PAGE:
That exclusion outraged women when it was cited in the GAO report. In 1989, the Congressional Caucus for Women's Issues urged the GAO to investigate whether the NIH discriminated against women in medical research. The GAO found that women weren't included in research and prodded the NIH to set up the ORWH. Since then, AIDS and cancer activists have joined in advocating that research on women's maladies should get more dollars.
Companies have reacted quickly. High on their lists are drugs to treat hot flashes caused by menopause, hypertension, congestive heart failure, osteoporosis, and breast, cervical, lung, and ovarian cancer. Since 1991, Sandoz Pharmaceuticals Corp. has stepped up its research on postmenopausal osteoporosis, the bone loss that affects 25 million U.S. women. "We are not only looking at drugs or treatment, but at a new delivery system," says Dr. Donnica L. Moore, associate director of the Sandoz Medical Education Center. Osteoporosis sufferers now take Sandoz' Miacalcin by injection, but Sandoz is testing a more convenient aerosol nasal spray. At Warner-Lambert Co., which has 21 compounds for women in development, reproductive biology is a top priority.
The NIH, meanwhile, has set an even more ambitious--and controversial--agenda. Its Women's Health Initiative, launched last year, is a $500 million, 10-year plan to study 150,000 postmenopausal women to determine how diet, exercise, and hormone therapy might prevent cardiovascular disease, cancer, and osteoporosis. One trial will examine whether a low-fat diet helps prevent breast cancer and heart disease. The NIH also will screen applicants for funding to make sure they include more women in their studies or provide a rationale for not doing so. It also is asking researchers to evaluate how drugs behave differently in men and women.
Last year, the NIH made cardiovascular diseases, osteoporosis, and cancer its top priorities, and the agency boosted research on women in all three areas. Already, one new program promises insights in preventing lung cancer, the No. 1 cancer killer of women. One finding--that more girls than boys start smoking in their teens--suggests that prevention efforts need to focus more on girls.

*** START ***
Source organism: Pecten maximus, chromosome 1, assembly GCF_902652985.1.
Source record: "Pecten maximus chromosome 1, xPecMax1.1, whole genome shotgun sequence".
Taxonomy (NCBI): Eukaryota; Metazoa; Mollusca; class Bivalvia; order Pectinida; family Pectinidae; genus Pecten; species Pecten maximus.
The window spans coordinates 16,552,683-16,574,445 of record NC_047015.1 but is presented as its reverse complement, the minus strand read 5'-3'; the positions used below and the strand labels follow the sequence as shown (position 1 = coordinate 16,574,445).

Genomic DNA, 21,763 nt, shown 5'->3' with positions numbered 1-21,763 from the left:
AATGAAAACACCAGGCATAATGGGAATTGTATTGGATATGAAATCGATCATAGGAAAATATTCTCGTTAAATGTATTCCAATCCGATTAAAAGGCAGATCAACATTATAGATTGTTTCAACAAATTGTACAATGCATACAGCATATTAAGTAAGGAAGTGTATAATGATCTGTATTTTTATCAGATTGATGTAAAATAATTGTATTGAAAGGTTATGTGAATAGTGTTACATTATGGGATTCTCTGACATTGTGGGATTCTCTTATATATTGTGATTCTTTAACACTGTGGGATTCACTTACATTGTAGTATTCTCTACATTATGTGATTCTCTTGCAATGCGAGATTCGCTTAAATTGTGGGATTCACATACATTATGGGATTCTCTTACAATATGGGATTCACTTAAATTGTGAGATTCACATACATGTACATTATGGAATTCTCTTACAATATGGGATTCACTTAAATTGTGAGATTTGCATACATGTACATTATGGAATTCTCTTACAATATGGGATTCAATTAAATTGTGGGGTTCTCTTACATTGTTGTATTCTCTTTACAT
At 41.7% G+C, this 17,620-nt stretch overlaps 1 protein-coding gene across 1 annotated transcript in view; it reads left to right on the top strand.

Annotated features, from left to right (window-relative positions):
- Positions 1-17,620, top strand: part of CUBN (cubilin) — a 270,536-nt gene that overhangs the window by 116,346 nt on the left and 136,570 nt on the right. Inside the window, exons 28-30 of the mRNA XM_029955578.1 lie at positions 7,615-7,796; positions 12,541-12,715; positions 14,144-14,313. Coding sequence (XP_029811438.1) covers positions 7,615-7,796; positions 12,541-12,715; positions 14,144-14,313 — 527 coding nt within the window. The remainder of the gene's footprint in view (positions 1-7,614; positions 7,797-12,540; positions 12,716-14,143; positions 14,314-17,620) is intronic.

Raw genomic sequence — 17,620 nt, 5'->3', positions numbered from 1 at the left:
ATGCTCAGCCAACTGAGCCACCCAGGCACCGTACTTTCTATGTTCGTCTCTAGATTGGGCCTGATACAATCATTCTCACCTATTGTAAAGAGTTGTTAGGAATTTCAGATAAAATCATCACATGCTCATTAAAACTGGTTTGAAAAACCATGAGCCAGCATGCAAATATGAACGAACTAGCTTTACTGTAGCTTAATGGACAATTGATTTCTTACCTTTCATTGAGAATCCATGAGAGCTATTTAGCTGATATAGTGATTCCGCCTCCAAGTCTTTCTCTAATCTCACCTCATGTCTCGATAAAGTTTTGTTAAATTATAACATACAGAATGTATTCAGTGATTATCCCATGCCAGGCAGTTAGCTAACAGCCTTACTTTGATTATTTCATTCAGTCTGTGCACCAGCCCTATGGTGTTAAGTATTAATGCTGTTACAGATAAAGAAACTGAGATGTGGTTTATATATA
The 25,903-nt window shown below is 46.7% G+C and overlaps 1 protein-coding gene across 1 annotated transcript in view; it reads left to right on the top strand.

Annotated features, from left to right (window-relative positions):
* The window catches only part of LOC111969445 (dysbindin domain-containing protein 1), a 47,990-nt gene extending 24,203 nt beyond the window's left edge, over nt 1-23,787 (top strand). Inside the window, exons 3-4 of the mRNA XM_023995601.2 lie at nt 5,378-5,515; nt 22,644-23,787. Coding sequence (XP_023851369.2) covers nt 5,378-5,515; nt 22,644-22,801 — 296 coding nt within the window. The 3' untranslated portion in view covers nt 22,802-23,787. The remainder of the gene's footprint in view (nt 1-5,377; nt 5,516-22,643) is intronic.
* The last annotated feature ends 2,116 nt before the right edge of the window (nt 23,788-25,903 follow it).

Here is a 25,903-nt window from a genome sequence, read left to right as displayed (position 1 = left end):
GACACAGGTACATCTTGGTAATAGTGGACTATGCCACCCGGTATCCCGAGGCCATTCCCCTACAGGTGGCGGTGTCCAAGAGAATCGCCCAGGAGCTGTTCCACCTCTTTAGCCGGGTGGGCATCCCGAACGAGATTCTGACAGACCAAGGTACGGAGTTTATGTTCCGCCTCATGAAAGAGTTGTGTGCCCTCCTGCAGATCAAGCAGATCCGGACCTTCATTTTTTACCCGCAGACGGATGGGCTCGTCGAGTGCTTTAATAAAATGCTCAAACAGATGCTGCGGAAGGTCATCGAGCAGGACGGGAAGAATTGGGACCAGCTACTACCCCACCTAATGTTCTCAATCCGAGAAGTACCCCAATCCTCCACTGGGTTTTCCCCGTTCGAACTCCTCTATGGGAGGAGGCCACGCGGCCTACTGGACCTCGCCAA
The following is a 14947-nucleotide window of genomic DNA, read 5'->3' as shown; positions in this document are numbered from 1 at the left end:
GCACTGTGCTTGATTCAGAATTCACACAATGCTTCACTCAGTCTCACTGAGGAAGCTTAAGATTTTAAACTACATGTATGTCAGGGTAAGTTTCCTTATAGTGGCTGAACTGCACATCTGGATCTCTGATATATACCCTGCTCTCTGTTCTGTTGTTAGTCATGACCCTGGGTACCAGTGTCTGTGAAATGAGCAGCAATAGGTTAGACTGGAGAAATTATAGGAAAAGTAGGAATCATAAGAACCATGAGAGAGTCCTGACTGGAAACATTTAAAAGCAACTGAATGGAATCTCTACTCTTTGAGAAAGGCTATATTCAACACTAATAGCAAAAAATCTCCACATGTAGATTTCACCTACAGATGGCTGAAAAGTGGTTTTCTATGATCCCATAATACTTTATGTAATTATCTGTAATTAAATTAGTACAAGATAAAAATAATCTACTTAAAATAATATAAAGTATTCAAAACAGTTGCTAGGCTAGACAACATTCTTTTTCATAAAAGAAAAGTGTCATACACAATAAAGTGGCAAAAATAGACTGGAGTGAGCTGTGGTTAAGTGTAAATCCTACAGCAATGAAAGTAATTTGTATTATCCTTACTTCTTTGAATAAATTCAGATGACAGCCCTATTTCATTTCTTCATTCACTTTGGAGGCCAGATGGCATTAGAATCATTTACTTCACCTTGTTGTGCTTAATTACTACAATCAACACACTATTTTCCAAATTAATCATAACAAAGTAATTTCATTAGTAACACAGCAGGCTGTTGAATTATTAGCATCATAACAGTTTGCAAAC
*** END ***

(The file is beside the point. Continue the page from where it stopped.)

The NIH is also putting more muscle behind research on AIDS in women. The disease is spreading faster among women than men, according to the Centers for Disease Control, but until last year most AIDS research was done on young, white males. To redress the oversight, the NIH will spend $120 million for research on AIDS in women in fiscal 1993, up 56% since 1990.
GUARDIANS. These funds will help finance studies at the National Institute of Allergy & Infectious Diseases, an NIH affiliate. One will examine the effect of AIDS on 500 pregnant women and their offspring. Another, a five-year effort, will examine how the AIDS infection manifests itself in 2,500 HIV-positive women. Of great concern is the relationship of the infection to women's disorders. Early findings show that HIV-infected women have higher rates of abnormal pap smears and cancer of the cervix, and they react differently to sexually transmitted diseases.
The new priorities are tentative, so far. "In an ideal world, our office should not exist," says Dr. Vivian W. Pinn, director of the NIH's ORWH. "But we have to be there to make sure that the other NIH institutes and affiliates are spending money on women's research." And Congress has yet to give statutory authority to the ORWH, as the Women's Congressional Caucus has demanded. Unless this happens, advocates fear that women's concerns won't remain front and center at the NIH.
That would be too bad. It seems all too obvious that when it comes to doing medical research and developing drugs, women shouldn't be thought of as the same as men.